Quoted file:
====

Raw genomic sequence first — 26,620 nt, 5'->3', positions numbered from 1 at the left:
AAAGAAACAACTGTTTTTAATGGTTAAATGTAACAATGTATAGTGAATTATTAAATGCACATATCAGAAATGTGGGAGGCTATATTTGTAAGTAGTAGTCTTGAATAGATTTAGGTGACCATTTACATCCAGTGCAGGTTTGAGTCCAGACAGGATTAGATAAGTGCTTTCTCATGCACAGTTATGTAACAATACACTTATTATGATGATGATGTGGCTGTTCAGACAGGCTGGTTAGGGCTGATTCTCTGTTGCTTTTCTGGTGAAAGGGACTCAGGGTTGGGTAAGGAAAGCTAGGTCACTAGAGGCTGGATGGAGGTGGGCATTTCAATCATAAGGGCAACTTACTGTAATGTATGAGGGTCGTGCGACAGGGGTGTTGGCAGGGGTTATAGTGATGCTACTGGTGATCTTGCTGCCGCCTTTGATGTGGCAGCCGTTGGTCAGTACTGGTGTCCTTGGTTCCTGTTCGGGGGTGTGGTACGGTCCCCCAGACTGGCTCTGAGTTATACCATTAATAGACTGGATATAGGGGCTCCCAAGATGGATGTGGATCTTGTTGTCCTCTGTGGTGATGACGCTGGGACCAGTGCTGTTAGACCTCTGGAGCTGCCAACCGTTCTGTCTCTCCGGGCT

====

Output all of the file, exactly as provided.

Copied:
Raw genomic sequence first — 26,620 nt, 5'->3', positions numbered from 1 at the left:
AAAGAAACAACTGTTTTTAATGGTTAAATGTAACAATGTATAGTGAATTATTAAATGCACATATCAGAAATGTGGGAGGCTATATTTGTAAGTAGTAGTCTTGAATAGATTTAGGTGACCATTTACATCCAGTGCAGGTTTGAGTCCAGACAGGATTAGATAAGTGCTTTCTCATGCACAGTTATGTAACAATACACTTATTATGATGATGATGTGGCTGTTCAGACAGGCTGGTTAGGGCTGATTCTCTGTTGCTTTTCTGGTGAAAGGGACTCAGGGTTGGGTAAGGAAAGCTAGGTCACTAGAGGCTGGATGGAGGTGGGCATTTCAATCATAAGGGCAACTTACTGTAATGTATGAGGGTCGTGCGACAGGGGTGTTGGCAGGGGTTATAGTGATGCTACTGGTGATCTTGCTGCCGCCTTTGATGTGGCAGCCGTTGGTCAGTACTGGTGTCCTTGGTTCCTGTTCGGGGGTGTGGTACGGTCCCCCAGACTGGCTCTGAGTTATACCATTAATAGACTGGATATAGGGGCTCCCAAGATGGATGTGGATCTTGTTGTCCTCTGTGGTGATGACGCTGGGACCAGTGCTGTTAGACCTCTGGAGCTGCCAACCGTTCTGTCTCTCCGGGCT